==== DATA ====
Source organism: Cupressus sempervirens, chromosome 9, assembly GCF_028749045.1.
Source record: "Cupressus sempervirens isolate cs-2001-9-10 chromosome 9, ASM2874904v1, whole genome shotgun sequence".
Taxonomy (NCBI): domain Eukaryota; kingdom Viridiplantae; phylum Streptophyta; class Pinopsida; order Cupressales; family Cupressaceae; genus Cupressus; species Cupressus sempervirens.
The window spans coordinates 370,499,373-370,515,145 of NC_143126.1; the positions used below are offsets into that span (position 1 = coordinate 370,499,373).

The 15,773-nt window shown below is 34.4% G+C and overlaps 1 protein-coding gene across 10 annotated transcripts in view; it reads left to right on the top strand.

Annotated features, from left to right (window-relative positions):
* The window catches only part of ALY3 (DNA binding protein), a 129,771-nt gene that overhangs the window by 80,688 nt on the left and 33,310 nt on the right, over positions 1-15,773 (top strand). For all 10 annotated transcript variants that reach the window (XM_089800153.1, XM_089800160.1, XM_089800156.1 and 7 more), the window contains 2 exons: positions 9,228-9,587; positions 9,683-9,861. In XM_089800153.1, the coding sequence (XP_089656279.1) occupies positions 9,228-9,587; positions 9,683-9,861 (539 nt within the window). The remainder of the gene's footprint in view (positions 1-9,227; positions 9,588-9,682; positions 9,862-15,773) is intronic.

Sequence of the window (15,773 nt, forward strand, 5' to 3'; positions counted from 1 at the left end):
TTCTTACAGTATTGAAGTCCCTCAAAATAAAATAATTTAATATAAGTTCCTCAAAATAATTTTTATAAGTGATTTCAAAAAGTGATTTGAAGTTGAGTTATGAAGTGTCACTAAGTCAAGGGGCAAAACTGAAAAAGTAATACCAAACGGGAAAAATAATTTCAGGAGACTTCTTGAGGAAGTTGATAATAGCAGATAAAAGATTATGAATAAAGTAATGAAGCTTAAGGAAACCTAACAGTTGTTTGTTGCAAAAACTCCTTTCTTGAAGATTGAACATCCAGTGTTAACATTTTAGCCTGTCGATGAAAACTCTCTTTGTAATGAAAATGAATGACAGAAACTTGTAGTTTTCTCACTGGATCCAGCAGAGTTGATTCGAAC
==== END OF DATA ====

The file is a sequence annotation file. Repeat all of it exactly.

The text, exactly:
Source organism: Cupressus sempervirens, chromosome 9, assembly GCF_028749045.1.
Source record: "Cupressus sempervirens isolate cs-2001-9-10 chromosome 9, ASM2874904v1, whole genome shotgun sequence".
Taxonomy (NCBI): domain Eukaryota; kingdom Viridiplantae; phylum Streptophyta; class Pinopsida; order Cupressales; family Cupressaceae; genus Cupressus; species Cupressus sempervirens.
The window spans coordinates 370,499,373-370,515,145 of NC_143126.1; the positions used below are offsets into that span (position 1 = coordinate 370,499,373).

The 15,773-nt window shown below is 34.4% G+C and overlaps 1 protein-coding gene across 10 annotated transcripts in view; it reads left to right on the top strand.

Annotated features, from left to right (window-relative positions):
* The window catches only part of ALY3 (DNA binding protein), a 129,771-nt gene that overhangs the window by 80,688 nt on the left and 33,310 nt on the right, over positions 1-15,773 (top strand). For all 10 annotated transcript variants that reach the window (XM_089800153.1, XM_089800160.1, XM_089800156.1 and 7 more), the window contains 2 exons: positions 9,228-9,587; positions 9,683-9,861. In XM_089800153.1, the coding sequence (XP_089656279.1) occupies positions 9,228-9,587; positions 9,683-9,861 (539 nt within the window). The remainder of the gene's footprint in view (positions 1-9,227; positions 9,588-9,682; positions 9,862-15,773) is intronic.

Sequence of the window (15,773 nt, forward strand, 5' to 3'; positions counted from 1 at the left end):
TTCTTACAGTATTGAAGTCCCTCAAAATAAAATAATTTAATATAAGTTCCTCAAAATAATTTTTATAAGTGATTTCAAAAAGTGATTTGAAGTTGAGTTATGAAGTGTCACTAAGTCAAGGGGCAAAACTGAAAAAGTAATACCAAACGGGAAAAATAATTTCAGGAGACTTCTTGAGGAAGTTGATAATAGCAGATAAAAGATTATGAATAAAGTAATGAAGCTTAAGGAAACCTAACAGTTGTTTGTTGCAAAAACTCCTTTCTTGAAGATTGAACATCCAGTGTTAACATTTTAGCCTGTCGATGAAAACTCTCTTTGTAATGAAAATGAATGACAGAAACTTGTAGTTTTCTCACTGGATCCAGCAGAGTTGATTCGAAC